#header {padding: 2em; border: 0.5em; width: 15em; voice-family: "\"}\""; voice-family:inherit; width: 10em}

How he worked out how to do this is anyone’s guess! The important thing is that it works: IE5 will use the first width value of 15em, 5em of which will be taken up by the two sets of padding and border (one each for the left and for the right). This would ultimately give the element a width of 10em in IE5.

The 15em value will then be overridden by the second width value of 10em by all browsers except IE5, which for some reason can’t understand the CSS command that comes immediately after all of those squiggles. It doesn’t look pretty but it does work!

Browser detection for Internet Explorer on the Mac

Quite simply, IE on the Mac does strange things with CSS. The browser’s become somewhat obsolete as Microsoft aren’t going to be bringing out an updated version. As such, many web developers code their CSS-driven sites so that the site works in IE/Mac, although it may not offer the same level of advanced functionality or design. Provided IE/Mac users can access all areas of the site this is seen as a suitable way of doing things.

To hide a command using the IE/Mac CSS hack is simple, and involves wrapping a set of dashes and stars around as many CSS rules as you like:

/* Hide from IE-Mac \*/

#header {margin-bottom:3em}

#footer {margin-top:1.5em}

/* End hide */

IE/Mac will simply ignore all these commands. This CSS hack can actually be quite useful if there's a certain area of the site not working properly in IE/Mac. If that section isn't fundamental to being able to use the site, you can simply hide it from IE/Mac like so:

#noiemac {display: none}

/* Hide from IE-Mac \*/

#noiemac {display: block}

/* End hide */

The first CSS rule hides the entire section assigned the noiemac id (i.e.

). The second CSS rule, which IE/Mac can't see, displays this section.

Browser detection for Netscape 4

Netscape 4 has limited and somewhat erratic support for CSS. Making a CSS layout in this browser, whose market share has now slipped well below 1%, can be extremely challenging. It's become common practice nowadays to completely hide the CSS file from this browser. This can be achieved using the @import directive to call up the CSS document:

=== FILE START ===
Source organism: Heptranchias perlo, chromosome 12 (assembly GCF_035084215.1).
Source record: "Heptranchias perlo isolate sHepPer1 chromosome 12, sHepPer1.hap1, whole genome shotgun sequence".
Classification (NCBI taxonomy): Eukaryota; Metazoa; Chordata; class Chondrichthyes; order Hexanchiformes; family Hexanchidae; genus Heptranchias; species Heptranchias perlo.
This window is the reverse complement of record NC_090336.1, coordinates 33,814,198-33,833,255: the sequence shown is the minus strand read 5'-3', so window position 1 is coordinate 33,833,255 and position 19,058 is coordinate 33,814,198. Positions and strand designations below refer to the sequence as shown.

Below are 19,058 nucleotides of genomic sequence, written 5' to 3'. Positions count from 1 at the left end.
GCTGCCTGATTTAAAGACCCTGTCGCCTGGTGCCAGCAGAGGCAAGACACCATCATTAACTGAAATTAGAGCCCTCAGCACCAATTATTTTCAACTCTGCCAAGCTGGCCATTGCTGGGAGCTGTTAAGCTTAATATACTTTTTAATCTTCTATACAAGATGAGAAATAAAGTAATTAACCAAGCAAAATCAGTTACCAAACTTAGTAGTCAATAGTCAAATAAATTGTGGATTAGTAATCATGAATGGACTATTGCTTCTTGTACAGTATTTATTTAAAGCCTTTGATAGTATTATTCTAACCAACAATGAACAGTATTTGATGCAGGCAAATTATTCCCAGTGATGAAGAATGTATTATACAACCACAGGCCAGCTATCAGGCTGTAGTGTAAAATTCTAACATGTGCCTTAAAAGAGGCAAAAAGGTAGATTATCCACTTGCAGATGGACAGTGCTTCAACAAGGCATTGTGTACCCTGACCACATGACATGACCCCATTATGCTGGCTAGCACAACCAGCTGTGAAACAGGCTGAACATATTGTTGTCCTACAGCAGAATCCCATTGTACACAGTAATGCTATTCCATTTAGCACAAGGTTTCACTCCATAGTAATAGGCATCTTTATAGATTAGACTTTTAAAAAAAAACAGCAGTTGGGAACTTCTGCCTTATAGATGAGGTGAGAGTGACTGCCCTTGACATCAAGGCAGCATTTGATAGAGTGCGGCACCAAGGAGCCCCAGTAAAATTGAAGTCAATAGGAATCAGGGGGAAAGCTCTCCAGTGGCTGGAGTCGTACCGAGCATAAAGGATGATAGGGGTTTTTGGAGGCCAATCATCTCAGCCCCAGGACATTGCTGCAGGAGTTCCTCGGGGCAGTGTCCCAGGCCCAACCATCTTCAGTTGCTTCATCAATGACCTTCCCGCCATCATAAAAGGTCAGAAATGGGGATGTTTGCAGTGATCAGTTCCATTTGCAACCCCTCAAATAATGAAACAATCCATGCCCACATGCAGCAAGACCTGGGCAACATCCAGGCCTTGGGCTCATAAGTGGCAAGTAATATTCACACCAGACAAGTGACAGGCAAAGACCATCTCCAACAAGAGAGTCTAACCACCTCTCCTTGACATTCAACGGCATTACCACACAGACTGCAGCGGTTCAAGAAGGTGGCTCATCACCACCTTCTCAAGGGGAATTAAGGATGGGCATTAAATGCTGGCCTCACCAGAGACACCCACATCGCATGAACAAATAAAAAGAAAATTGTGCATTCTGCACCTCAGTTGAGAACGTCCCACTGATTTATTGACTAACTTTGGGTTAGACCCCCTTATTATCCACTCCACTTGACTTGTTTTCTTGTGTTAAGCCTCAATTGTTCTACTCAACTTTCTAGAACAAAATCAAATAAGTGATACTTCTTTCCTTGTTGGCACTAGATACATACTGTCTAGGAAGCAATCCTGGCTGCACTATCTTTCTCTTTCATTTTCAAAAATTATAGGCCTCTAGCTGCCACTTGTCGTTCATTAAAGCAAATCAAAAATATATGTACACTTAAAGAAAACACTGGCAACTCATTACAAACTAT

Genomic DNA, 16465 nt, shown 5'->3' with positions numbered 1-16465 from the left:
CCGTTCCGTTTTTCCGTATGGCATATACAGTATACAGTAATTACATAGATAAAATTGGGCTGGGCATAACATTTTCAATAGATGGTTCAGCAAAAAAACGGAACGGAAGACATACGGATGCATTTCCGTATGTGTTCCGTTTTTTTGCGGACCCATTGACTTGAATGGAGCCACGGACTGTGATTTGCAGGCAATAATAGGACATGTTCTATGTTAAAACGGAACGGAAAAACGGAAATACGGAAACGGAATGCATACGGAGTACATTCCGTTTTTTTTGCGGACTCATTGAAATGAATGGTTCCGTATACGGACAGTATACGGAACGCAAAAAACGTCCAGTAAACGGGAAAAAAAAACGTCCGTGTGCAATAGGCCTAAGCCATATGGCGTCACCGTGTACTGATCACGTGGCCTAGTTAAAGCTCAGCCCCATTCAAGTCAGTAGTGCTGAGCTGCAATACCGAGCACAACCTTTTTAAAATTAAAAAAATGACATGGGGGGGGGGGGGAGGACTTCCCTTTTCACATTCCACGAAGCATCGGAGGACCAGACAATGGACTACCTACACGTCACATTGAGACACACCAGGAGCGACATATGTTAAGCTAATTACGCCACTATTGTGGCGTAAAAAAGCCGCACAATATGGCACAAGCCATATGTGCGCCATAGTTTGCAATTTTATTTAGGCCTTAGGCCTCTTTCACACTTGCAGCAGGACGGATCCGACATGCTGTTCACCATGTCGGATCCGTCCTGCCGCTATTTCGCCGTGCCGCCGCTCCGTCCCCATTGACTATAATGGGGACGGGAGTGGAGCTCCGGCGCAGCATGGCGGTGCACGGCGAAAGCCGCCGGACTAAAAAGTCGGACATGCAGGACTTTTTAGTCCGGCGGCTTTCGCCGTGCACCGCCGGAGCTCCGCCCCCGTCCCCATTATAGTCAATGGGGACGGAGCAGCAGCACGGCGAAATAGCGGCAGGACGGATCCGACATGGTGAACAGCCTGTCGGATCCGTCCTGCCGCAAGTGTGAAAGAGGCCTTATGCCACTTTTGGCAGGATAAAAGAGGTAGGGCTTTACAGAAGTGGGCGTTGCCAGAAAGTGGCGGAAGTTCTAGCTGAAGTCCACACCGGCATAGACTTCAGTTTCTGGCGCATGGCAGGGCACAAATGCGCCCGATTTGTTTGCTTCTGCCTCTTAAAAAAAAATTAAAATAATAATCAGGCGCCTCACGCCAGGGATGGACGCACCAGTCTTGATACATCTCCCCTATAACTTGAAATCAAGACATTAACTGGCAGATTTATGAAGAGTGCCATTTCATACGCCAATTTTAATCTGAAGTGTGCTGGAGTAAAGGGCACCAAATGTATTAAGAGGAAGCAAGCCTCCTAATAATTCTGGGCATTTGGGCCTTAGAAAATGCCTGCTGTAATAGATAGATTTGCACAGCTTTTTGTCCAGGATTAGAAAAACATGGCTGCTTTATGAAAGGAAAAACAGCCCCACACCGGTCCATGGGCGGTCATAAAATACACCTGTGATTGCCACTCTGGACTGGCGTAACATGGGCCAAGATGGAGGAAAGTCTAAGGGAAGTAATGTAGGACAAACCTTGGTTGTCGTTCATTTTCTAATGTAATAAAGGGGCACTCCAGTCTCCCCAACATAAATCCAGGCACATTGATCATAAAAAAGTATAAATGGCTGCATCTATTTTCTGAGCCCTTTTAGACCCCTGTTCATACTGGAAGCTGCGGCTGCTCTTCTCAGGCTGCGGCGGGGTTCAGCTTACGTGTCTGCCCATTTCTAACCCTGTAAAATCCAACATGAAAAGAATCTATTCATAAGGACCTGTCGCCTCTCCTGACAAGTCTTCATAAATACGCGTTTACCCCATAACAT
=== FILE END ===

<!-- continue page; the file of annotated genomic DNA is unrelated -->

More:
Netscape 4 will display a non-styled version of the site as it can't understand this @import directive.

Checking your site in the different browsers

At the time of writing, the major Internet browsers include IE5, IE6, Firefox, Opera and Safari. (Check out TheCounter.com for up-to-date browser statistics.) You can download all these browsers, and a number of more obscure ones, at the Evolt browser archive. If you're not sure how, find out how to install multiple versions of IE on your PC.

Ideally you should check your site in all these browsers, on both PC and Mac (except IE6 and Safari, which are only available on PC and Mac respectively). If you don't have access to a Mac you can get a screenshot of your site on Safari by running it through Dan Vine's iCapture or you can pay to use Browsercam which offers a more extensive screen capturing service.


On the whole, modern browsers have very good support for CSS - certainly good enough for you to be using CSS to control layout and presentation. Sometimes however, certain page elements will appear differently in different browsers. Don't worry too much if you don't know the reason why - if you can fix it up with these CSS hacks then your web pages should look great across all browsers!

This article was written by Trenton Moss, founder of Webcredible, a web usability and accessibility consultancy. He's extremely good at usability testing and running CSS training courses.